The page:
Longitudinal Associations between Respiratory Infections and Asthma in Young Children

Longitudinal Associations between Respiratory Infections and Asthma in Young Children Abstract We examined temporal dependencies between repeated assessments of respiratory infections and asthma in children in the Leicester Respiratory Cohort, Leicestershire, UK. Asthma (doctor diagnosis, health care visits, wheeze frequency) and respiratory infections (cold duration and frequency, cough with colds, ear infections) in the previous 12 months were assessed repeatedly at ages 1, 4, and 6 years for children born between April 1996 and April 1997. We determined associations between contemporaneous and lagged measures of asthma and respiratory infections using structural equation modelling. In 1995 children, asthma was positively associated with contemporaneous infections. Asthma at age 6 was positively associated with asthma at age 4 (regression coefficient = 0.87; 95% CI 0.76, 0.97), but not with asthma at age 1 (-0.01; -0.14, 0.11). We found no evidence for direct protective effect of infections at age 1 on asthma either at age 4 (-0.20; -0.51, 0.10) or 6 (0.24; -0.04, 0.52). Adjusting for potential confounders did not qualitatively change those relationships. Our findings suggest that asthma at age 6 is directly influenced by asthma history and only indirectly if, at all, by earlier infection episodes. We found little support for a protective effect of preschool infections on asthma at early school age. Asthma in children – respiratory infections – longitudinal structural equation modelling The Author(s) 2018. Published by Oxford University Press on behalf of the Johns Hopkins Bloomberg School of Public Health. This is an Open Access article distributed under the terms of the Creative Commons Attribution Non-Commercial License (http://creativecommons.org/licenses/by-nc/4.0/), which permits non-commercial re-use, distribution, and reproduction in any medium, provided the original work is properly cited. For commercial re-use, please contact journalpermissions@oup.com. http://www.deepdyve.com/assets/images/DeepDyve-Logo-lg.png American Journal of Epidemiology Oxford University Press

Longitudinal Associations between Respiratory Infections and Asthma in Young Children

Loading next page...
 
/lp/ou_press/longitudinal-associations-between-respiratory-infections-and-asthma-in-PO0pinAPeg
Publisher
Oxford University Press
Copyright
The Author(s) 2018. Published by Oxford University Press on behalf of the Johns Hopkins Bloomberg School of Public Health.
ISSN
0002-9262
eISSN
1476-6256
D.O.I.
10.1093/aje/kwy053
Publisher site
See Article on Publisher Site

Abstract

Abstract We examined temporal dependencies between repeated assessments of respiratory infections and asthma in children in the Leicester Respiratory Cohort, Leicestershire, UK. Asthma (doctor diagnosis, health care visits, wheeze frequency) and respiratory infections (cold duration and frequency, cough with colds, ear infections) in the previous 12 months were assessed repeatedly at ages 1, 4, and 6 years for children born between April 1996 and April 1997. We determined associations between contemporaneous and lagged measures of asthma and respiratory infections using structural equation modelling. In 1995 children, asthma was positively associated with contemporaneous infections. Asthma at age 6 was positively associated with asthma at age 4 (regression coefficient = 0.87; 95% CI 0.76, 0.97), but not with asthma at age 1 (-0.01; -0.14, 0.11). We found no evidence for direct protective effect of infections at age 1 on asthma either at age 4 (-0.20; -0.51, 0.10) or 6 (0.24; -0.04, 0.52). Adjusting for potential confounders did not qualitatively change those relationships. Our findings suggest that asthma at age 6 is directly influenced by asthma history and only indirectly if, at all, by earlier infection episodes. We found little support for a protective effect of preschool infections on asthma at early school age. Asthma in children – respiratory infections – longitudinal structural equation modelling The Author(s) 2018. Published by Oxford University Press on behalf of the Johns Hopkins Bloomberg School of Public Health. This is an Open Access article distributed under the terms of the Creative Commons Attribution Non-Commercial License (http://creativecommons.org/licenses/by-nc/4.0/), which permits non-commercial re-use, distribution, and reproduction in any medium, provided the original work is properly cited. For commercial re-use, please contact journalpermissions@oup.com.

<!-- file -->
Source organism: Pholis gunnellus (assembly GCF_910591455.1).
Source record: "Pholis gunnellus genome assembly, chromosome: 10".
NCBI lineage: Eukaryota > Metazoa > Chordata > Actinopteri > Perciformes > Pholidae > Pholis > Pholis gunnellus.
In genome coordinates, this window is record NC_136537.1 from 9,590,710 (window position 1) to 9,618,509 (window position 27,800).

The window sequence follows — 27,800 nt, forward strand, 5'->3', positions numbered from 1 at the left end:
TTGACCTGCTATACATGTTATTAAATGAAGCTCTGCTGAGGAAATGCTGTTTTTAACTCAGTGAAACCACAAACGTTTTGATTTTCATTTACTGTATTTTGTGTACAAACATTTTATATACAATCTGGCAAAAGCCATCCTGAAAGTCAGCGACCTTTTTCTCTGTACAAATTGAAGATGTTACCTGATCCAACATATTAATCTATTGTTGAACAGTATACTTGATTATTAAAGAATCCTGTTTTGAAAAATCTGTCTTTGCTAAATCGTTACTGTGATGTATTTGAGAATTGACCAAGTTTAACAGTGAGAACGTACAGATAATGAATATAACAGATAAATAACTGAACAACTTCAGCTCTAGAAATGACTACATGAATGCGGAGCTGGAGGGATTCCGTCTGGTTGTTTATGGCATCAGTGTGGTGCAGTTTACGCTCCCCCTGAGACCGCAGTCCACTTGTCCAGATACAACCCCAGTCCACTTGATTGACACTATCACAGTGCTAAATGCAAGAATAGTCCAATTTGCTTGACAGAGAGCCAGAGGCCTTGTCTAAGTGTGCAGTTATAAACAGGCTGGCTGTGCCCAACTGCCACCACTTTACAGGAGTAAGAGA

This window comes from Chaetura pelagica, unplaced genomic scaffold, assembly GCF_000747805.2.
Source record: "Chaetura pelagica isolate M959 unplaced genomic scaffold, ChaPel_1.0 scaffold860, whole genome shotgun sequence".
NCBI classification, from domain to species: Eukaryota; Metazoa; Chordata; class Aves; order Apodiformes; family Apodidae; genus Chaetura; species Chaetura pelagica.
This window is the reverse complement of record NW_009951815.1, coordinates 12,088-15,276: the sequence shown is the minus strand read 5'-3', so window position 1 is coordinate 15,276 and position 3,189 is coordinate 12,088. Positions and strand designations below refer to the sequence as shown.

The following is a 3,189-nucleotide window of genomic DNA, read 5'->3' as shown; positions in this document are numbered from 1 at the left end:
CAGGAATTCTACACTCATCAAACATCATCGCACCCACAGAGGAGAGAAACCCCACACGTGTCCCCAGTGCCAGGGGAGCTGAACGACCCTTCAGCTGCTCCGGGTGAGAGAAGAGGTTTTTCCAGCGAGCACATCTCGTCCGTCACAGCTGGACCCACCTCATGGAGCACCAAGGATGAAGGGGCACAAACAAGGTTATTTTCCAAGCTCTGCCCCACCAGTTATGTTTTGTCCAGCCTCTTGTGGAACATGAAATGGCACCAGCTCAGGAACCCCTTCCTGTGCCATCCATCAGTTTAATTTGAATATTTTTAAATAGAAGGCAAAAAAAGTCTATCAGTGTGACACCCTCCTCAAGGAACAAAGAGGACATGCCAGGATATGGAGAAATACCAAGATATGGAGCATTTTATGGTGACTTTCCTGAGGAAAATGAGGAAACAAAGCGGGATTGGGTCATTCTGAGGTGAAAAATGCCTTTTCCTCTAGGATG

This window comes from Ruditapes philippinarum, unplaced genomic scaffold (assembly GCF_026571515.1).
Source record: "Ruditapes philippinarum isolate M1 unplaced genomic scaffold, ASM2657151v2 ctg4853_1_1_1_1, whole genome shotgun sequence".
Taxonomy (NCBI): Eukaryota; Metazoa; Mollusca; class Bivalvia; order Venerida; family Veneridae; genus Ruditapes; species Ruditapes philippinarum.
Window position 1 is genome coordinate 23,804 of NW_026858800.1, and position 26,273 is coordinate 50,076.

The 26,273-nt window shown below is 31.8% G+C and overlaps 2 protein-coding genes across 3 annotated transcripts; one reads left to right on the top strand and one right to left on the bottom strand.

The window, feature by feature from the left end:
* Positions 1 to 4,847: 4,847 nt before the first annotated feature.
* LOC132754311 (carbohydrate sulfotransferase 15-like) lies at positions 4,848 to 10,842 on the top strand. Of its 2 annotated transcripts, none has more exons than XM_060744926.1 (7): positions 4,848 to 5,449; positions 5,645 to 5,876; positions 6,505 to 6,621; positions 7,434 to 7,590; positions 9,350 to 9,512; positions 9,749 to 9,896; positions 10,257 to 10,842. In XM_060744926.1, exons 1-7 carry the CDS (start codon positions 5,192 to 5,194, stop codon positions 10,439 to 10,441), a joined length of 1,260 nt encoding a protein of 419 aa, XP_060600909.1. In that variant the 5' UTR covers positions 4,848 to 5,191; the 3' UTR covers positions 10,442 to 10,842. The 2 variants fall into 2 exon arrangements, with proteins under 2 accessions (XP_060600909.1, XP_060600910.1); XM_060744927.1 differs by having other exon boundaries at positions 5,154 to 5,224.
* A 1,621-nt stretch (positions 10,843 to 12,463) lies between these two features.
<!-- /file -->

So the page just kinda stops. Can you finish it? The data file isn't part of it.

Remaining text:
Journal

American Journal of EpidemiologyOxford University Press

Published: Mar 13, 2018

There are no references for this article.

You’re reading a free preview. Subscribe to read the entire article.


DeepDyve is your
personal research library

It’s your single place to instantly
discover and read the research
that matters to you.

Enjoy affordable access to
over 18 million articles from more than
15,000 peer-reviewed journals.

All for just $49/month

Explore the DeepDyve Library

Search

Query the DeepDyve database, plus search all of PubMed and Google Scholar seamlessly

Organize

Save any article or search result from DeepDyve, PubMed, and Google Scholar... all in one place.

Access

Get unlimited, online access to over 18 million full-text articles from more than 15,000 scientific journals.

Your journals are on DeepDyve

Read from thousands of the leading scholarly journals from SpringerNature, Elsevier, Wiley-Blackwell, Oxford University Press and more.

All the latest content is available, no embargo periods.

See the journals in your area

DeepDyve

Freelancer

DeepDyve

Pro

Price

FREE

$49/month
$360/year

Save searches from
Google Scholar,
PubMed

Create lists to
organize your research

Export lists, citations

Read DeepDyve articles

Abstract access only

Unlimited access to over
18 million full-text articles

Print

20 pages / month

PDF Discount

20% off